As technology rapidly evolves and hackers find new ways to exploit vulnerabilities, organizations could face liability for failures in the security of their products or privacy violations due to them – leading to a need for vigilant protection of systems and flexible cyber insurance policies that respond to unprecedented situations.
In recent weeks, security breaches related to cell phone SIM cards, laptops, and hacks of supposedly secure Internet traffic have flooded the headlines.
Laptop manufacturer Lenovo drew sharp criticism upon revelations that its preloaded software Superfish left computer users open to “man in the middle” style cyber attacks. As designed, Superfish and other adware circumvent the typical secure sockets layer (SSL) encryption methods on networks, allowing advertisers or manufacturers to insert sponsored content in users’ Internet searches. Since the software disrupts a laptop’s usual protocol for determining that a website is genuine and secure, it also allows cyber criminals to take advantage of the vulnerability.
It’s the security equivalent of asking a knowledgeable friend, who’s been outside and read the weather report, “Is it raining? Should I take an umbrella?” and instead having another person who has never seen rain or umbrellas answer, “Nah, you’ve got nothing to worry about.”
Lenovo issued an apology and directed customers and tech providers in removing the software, stating that the goal of Superfish was “to improve the shopping experience using their visual discovery techniques.” Also known as bloatware, these programs provide little to no value to the consumer even when not actively opening the door to actual harm and Lenovo noted that it had already received complaints even before the startling security risks were revealed. The incident, as well as another recent hacking revelation for Gemalto, a Dutch manufacturer of SIM cards, offers a glimpse of the potential liabilities that face businesses operating in the digital landscape, and prompt the question – is the cyber insurance industry responding appropriately?
Ability to Respond
Insurers should “write broader policies,” to reflect the changing technological environment, according to attorney Scott Godes. “If you’re going to sell a policy to a company, you want to give them true peace of mind. Policies should be sufficiently elastic to encompass this changing landscape, rather than trying narrowly tailor what you’ll offer based on what you’ve seen in the past few years.”
Godes told Advisen that the liability that a technology manufacturers could face hinge on what type of harm plaintiffs allege.
“What is the rationale and what are the allegations made against the insured in terms of liability? If the basis has the root in privacy, then you’d look to an insurance policy that has that,” he noted. Most cyber insurance policies will speak to a privacy-based issue, actual or alleged. Other avenues for covered losses include third-party liability, business interruption or regulatory violations.
“What is causing the policyholder to spend money?” he said. “When I talk with clients about issues like this, and they’re trying to get their arms around a new problem, my advice is always think broadly about your insurance.”
In the case of Gemalto, the manufacturer confirmed that in 2010 and 2011, it had been the victim of a cyber attack – likely initiated by the U.S.’s National Security Agency and Britain’s Government Communications Headquarters (GCHQ). While it was speculated that the attack was designed to steal SIM encryption keys, Gemalto said this likely did not happen.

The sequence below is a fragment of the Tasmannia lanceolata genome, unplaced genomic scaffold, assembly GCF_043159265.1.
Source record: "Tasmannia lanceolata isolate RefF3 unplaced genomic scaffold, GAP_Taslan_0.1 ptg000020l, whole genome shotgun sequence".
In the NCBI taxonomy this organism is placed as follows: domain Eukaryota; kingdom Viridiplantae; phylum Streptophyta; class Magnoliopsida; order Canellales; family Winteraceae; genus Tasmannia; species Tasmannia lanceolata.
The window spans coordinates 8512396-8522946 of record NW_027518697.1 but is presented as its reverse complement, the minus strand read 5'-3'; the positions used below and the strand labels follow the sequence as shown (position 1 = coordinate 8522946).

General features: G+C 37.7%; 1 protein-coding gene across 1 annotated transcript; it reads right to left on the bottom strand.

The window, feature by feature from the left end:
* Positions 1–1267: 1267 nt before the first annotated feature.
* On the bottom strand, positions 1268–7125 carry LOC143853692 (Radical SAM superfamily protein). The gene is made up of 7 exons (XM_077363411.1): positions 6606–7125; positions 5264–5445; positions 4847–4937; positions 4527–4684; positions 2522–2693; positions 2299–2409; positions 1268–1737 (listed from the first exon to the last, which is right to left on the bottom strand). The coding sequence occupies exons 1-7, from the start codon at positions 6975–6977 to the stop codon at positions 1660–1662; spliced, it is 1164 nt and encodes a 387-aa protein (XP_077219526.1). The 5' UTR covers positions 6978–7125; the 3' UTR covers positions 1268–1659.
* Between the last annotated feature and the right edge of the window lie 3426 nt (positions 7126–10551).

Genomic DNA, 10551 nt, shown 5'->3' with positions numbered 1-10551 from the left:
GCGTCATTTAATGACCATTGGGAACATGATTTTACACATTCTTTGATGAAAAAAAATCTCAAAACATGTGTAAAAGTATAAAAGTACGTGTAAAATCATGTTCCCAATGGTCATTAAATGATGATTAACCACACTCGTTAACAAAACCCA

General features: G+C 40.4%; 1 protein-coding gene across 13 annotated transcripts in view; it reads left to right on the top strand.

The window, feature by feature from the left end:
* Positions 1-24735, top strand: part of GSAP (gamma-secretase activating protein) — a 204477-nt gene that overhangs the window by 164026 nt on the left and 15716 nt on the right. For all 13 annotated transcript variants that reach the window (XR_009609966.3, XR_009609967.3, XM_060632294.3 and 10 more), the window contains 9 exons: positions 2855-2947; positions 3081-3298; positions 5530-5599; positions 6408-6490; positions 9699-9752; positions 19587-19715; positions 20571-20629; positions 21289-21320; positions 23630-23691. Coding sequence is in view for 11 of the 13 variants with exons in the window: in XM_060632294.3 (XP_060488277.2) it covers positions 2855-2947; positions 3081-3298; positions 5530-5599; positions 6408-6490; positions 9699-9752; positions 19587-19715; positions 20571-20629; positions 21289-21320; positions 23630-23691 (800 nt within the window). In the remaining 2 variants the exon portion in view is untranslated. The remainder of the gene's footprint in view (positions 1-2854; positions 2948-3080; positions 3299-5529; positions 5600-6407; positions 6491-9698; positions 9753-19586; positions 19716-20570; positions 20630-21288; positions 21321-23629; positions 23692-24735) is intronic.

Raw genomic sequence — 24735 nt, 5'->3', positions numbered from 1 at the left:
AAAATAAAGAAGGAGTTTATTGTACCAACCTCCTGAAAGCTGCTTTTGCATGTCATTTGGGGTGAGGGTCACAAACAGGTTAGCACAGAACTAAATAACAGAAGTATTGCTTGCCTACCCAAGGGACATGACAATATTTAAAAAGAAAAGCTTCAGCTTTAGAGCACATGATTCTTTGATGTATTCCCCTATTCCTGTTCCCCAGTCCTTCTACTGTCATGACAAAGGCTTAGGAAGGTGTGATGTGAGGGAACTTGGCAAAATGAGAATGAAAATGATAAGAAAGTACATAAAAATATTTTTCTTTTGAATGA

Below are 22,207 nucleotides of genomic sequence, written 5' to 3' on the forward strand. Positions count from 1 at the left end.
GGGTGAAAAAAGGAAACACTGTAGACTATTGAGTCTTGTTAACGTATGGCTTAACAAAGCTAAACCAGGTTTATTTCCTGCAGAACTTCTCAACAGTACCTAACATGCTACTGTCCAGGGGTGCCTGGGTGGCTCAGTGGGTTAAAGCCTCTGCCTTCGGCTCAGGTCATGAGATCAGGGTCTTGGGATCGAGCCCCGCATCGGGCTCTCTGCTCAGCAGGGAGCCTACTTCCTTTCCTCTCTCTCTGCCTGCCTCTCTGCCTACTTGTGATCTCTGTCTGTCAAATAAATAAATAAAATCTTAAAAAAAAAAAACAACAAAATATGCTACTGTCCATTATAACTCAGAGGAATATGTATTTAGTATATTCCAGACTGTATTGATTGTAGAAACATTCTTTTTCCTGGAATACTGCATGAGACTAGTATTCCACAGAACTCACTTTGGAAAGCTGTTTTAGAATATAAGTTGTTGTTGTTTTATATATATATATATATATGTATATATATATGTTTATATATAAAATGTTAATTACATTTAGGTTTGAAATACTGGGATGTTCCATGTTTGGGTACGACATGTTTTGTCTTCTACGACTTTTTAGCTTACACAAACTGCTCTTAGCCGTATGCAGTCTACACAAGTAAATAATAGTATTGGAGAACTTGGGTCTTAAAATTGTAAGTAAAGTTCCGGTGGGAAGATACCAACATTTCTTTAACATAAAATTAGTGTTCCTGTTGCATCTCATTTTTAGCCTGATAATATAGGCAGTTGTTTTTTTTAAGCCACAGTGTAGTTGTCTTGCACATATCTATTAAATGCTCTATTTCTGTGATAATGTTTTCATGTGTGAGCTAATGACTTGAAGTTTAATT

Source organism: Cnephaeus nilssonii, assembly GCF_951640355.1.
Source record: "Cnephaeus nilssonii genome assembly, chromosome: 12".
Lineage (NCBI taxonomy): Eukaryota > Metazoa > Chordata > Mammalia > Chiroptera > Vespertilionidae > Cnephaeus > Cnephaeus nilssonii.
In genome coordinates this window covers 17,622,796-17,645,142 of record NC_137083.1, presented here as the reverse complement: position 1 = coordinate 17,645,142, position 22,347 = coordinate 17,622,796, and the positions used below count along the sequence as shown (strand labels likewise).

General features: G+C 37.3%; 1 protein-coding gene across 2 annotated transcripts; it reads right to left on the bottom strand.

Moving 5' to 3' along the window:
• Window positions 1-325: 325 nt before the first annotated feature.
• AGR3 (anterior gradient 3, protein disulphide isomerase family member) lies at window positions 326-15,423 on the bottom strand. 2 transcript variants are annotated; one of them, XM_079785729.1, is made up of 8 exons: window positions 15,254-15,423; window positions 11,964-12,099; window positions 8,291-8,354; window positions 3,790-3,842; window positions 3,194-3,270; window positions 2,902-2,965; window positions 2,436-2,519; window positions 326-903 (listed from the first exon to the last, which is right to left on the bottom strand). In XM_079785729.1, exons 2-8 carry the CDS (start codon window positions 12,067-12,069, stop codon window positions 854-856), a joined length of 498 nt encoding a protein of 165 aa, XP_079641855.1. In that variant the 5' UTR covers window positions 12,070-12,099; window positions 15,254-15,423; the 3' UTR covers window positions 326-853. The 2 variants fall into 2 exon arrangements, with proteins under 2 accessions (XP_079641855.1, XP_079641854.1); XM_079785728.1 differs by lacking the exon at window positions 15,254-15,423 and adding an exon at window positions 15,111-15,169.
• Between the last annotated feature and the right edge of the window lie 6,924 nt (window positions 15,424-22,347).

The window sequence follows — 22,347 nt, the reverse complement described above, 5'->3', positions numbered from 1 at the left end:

“The operation aimed to intercept the encryption keys as they were exchanged between mobile operators and their suppliers globally. By 2010, Gemalto had already widely deployed a secure transfer system with its customers and only rare exceptions to this scheme could have led to theft,” the firm said.
Lenovo and Gemalto present two examples of introducing liability – Lenovo in its effort to boost revenue by using adware that backfired and Gemalto manufacturing a product of great interest to national security entities. But do those constitute situations where plaintiffs can claim specific harm and actual liability for which the companies need to respond?
“Never underestimate the plaintiffs’ bar and their ability to come up with creative theories for why their clients should be compensated for something that did or didn’t go wrong,” Godes commented.
Who’s to Blame?
In 2001, long before data breaches became a regular occurrence, the New York Times published an article entitled, “Can Hacking Victims Be Held Legally Liable?” At the time, no such lawsuits had occurred, but the legal world was on the watch. Fourteen years later, it has become clear that, regardless of the source of the security problem, the hacked company is the one that didn’t properly secure its perimeter.
“The state that we’re in is a bit like medieval times when it comes to businesses and cybersecurity,” said Kevin Bocek, vice president of security strategy at cybersecurity firm Venafi. “You built your own castle, you fortified it and protected it. That was the only way you could survive. You never knew whether the next day a marauding army or kingdom was going to come and attack. There is no one who is going to save them. Sony was a good example of that. From a cyber perspective, there is no organization that is immune to attack.”
Bocek told Advisen that cases like Lenovo will prompt even more attention to potential supply chain disruption and how businesses both protect themselves and respond to inevitable incidents.
“You’re going to be measured by how you respond,” he said.